In 1331, Ibn Battouta, described the Tanzanian city of Kilwa, of the Zanj, Swahili speaking people, as follows ” one of the most beautiful and well-constructed cities in the world, the whole of it is elegantly built”. The ruins are complete with `gothic` arches and intricate stonework, examples of exquisite architecture. Kilwa dates back to the 9th century and was at its peak in the 13th and 14th centuries. This international African port minted its own currency in the 11th -14th centuries. Remains of artefacts link it to Spain, China, Arabia and India. The inhabitants, architects and founders of this city were not Arabs and the only influence the Europeans had in the form of the Portuguese was to mark the start of decline, most likely through smallpox and influenza.” – Source: UNESCO World Heritage Centre, excerpt from “The Invisible Empire” by PD Lawton
In 1505 Portuguese forces destroyed and burned down the Swahili cities of Kilwa and Mombasa.
The picture below shows an artist’s reconstruction of the sultan’s palace in Kilwa in the 1400’s, followed by other ruins photographs.
“A Moorish nobleman who lived in Spain by the name of Al-Bakri questioned merchants who visited the Ghana Empire in the 11th century and wrote this about the king: “He sits in audience or to hear grievances against officials in a domed pavilion around which stand ten horses covered with gold-embroidered materials. Behind the king stand ten pages holding shields and swords decorated with gold, and on his right are the sons of the kings of his country wearing splendid garments and their hair plaited with gold. The governor of the city sits on the ground before the king and around him are ministers seated likewise. At the door of the pavilion are dogs of excellent pedigree that hardly ever leave the place where the king is, guarding him. Around their necks they wear collars of gold and silver studded with a number of balls of the same metals.” - http://en.wikipedia.org/wiki/Ghana_Empire#Government – the source of the quote is given on wikipedia as p.80 of Corpus of Early Arabic Sources for West Africa by Nehemia Levtzion and John F.P. Hopkins)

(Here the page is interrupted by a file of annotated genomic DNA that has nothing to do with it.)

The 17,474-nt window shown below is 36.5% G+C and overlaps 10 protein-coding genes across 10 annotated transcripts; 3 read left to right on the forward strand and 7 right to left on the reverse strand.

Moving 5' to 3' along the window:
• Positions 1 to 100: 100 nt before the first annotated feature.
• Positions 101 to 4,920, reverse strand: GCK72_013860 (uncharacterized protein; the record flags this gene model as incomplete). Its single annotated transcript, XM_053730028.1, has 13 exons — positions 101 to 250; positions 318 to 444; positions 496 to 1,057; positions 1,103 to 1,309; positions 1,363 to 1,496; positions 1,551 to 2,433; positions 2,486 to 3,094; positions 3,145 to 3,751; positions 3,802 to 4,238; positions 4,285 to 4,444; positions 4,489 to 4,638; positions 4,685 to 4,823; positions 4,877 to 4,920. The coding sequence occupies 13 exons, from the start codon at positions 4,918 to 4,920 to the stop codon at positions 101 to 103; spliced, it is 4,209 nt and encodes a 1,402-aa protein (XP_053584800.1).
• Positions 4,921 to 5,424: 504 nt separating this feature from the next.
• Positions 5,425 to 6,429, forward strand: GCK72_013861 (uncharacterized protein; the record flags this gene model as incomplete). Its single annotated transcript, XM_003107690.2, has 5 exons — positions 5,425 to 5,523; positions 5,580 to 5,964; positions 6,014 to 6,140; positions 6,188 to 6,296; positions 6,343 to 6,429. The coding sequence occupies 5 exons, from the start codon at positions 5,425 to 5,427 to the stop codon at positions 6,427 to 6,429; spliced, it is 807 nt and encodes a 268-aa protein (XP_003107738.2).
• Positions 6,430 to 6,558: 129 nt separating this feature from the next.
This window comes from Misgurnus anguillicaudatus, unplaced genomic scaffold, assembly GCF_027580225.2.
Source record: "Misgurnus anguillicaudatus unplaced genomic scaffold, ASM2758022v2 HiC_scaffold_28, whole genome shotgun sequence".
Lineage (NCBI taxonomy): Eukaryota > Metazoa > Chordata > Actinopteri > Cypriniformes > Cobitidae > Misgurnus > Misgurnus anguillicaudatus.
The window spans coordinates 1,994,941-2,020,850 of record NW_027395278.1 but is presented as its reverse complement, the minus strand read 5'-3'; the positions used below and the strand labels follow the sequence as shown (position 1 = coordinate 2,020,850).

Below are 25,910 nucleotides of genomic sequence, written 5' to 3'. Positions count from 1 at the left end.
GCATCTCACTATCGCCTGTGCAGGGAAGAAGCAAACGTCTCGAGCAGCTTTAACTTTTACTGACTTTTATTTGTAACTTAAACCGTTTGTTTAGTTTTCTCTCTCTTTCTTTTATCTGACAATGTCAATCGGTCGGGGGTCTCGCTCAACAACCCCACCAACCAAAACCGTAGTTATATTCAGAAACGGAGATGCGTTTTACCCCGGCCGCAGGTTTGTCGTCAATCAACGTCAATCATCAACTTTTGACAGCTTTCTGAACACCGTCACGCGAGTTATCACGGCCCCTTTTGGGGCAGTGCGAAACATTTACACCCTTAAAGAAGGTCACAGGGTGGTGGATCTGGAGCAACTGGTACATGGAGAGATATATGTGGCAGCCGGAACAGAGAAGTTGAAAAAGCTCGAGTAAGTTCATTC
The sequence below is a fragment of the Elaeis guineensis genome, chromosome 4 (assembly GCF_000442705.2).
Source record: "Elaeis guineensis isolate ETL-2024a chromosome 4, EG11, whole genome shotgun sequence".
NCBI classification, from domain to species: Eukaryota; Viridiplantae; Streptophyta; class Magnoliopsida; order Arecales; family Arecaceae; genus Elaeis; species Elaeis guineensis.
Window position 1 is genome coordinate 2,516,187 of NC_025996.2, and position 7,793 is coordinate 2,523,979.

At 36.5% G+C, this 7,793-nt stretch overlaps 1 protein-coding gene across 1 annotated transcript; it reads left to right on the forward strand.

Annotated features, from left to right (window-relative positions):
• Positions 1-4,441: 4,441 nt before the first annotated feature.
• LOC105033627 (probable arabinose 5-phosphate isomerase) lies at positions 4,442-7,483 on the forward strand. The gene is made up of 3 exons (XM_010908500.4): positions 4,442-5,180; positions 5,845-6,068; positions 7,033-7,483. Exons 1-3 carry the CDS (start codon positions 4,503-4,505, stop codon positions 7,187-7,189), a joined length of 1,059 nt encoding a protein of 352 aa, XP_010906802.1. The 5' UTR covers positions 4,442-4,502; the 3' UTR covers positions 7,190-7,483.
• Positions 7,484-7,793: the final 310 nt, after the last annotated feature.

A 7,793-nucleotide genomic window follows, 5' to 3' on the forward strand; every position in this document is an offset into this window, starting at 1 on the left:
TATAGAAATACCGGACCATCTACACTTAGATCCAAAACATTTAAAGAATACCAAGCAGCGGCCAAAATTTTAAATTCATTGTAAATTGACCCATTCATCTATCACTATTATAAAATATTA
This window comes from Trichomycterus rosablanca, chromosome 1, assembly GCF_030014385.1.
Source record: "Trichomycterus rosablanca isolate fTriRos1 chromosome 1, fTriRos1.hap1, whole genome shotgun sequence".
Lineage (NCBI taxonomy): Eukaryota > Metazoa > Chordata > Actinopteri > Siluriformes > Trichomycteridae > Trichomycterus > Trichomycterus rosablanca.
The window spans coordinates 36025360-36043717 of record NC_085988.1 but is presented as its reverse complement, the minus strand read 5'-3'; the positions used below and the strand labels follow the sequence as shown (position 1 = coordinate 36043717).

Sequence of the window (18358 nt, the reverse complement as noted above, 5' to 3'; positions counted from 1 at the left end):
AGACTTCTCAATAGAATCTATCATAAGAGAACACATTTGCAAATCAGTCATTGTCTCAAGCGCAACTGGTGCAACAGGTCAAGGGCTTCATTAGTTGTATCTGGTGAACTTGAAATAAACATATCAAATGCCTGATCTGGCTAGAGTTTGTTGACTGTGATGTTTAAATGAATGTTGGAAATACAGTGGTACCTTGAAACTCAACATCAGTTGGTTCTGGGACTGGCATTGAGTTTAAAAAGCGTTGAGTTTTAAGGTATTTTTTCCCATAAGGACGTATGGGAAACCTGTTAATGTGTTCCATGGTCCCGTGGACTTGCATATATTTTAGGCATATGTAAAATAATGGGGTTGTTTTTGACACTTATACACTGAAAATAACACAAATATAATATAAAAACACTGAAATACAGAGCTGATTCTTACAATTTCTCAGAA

Here below are few depictions of Ghana Empire.
In 15th when the Portuguese, the first europeans who sailed the atlantic coasts of Africa “arrived in the coast of Guinea and landed at Vaida in West Africa, the captains were astonished to find streets well laid out, bordered on either side for several leagues by two rows of trees, for days thet travelled through a country of magnificant fields, inhabited by men clad in richly coloured garments of their own weaving! Further south in the Kingdom of the Kongo(sic), a swarming crowd dressed in fine silks’ and velvet; great states well ordered, down to the most minute detail; powerful rulers, flourishing industries-civilised to the marrow of their bones. And the condition of the countries of the eastern coast-mozambique, for example-was quite the same.”
For example the Kingdom of Congo in the 15th Century was the epitome of political organization. It “was a flourishing state in the 15th century. It was situated in the region of Northern Angola and West Kongo. Its population was conservatively estimated at 2 or 3 million people. The country was fivided into 6 administrative provinces and a number of dependancies. The provinces were Mbamba, Mbata, Mpangu, Mpemba, Nsundi, and Soyo. The dependancies included Matari, Wamdo, Wembo and the province of Mbundu. All in turn were subject to the authority of The Mani Kongo (King). The capital of the country(Mbanza Kongo), was in the Mpemba province. From the province of Mbamba, the military stronghold. It was possible to put 400,000 in the field.” – Excerpt from “The Invisible Empire” by PD Lawton
Below is an depiction by Olfert Dapper, a Dutch physician and writer, of the 17th century city of Loango (present Congo/Angola) based on descriptions of the place by those who had actually seen it.
Depiction of the City of Mbanza in the Kongo Kingdom
King of Kongo Receiving Dutch Ambassadors, 1642 DO Dapper, Description de lAfrique Traduite du Flamand (1686)
Portuguese Emissaries Received by the King of Kongo, late 16th cent Duarte Lopes, Regnum Congo hoc est warhaffte und eigentliche , Congo in Africa (Franckfort am Mayn, 1609)
Until the end of 16 century, Africa was far more advanced than Europe in term of political organization, science, technology, culture. That prosperity continued, despite the european slavery ravages, till the 17th and 18th century.
The continent was crowded with tens of great and prosperous cities, empires and kingdoms with King Askia Toure of Songhay, King Behanzin Hossu Bowelle of Benin, Emperor Menelik of Ethiopia, King Shaka ka Sezangakhona of South Africa, Queen Nzinga of Angola, Queen Yaa Asantewaa of Ghana, Queen Amina of Nigeria.
We are talking here about Empires, Kingdoms, Queendoms, Kings, emperors, the richest man in the history of humanity in Africa.
Were these Kings and Queens sleeping on banana trees in the bushes? Were they dressed with tree leaves, with no shoes?
If they were not sleeping in trees, covered with leaves, where are the remainder of their palaces, their art work?
The mediaeval Nigerian city of Benin was built to “a scale comparable with the Great Wall of China”. There was a vast system of defensive walling totalling 10,000 miles in all. Even before the full extent of the city walling had become apparent the Guinness Book of Records carried an entry in the 1974 edition that described the city as: “The largest earthworks in the world carried out prior to the mechanical era.” – Excerpt from “The Invisible Empire”, PD Lawton, Source-YouTube, uploader-dogons2k12 `African Historical Ruins`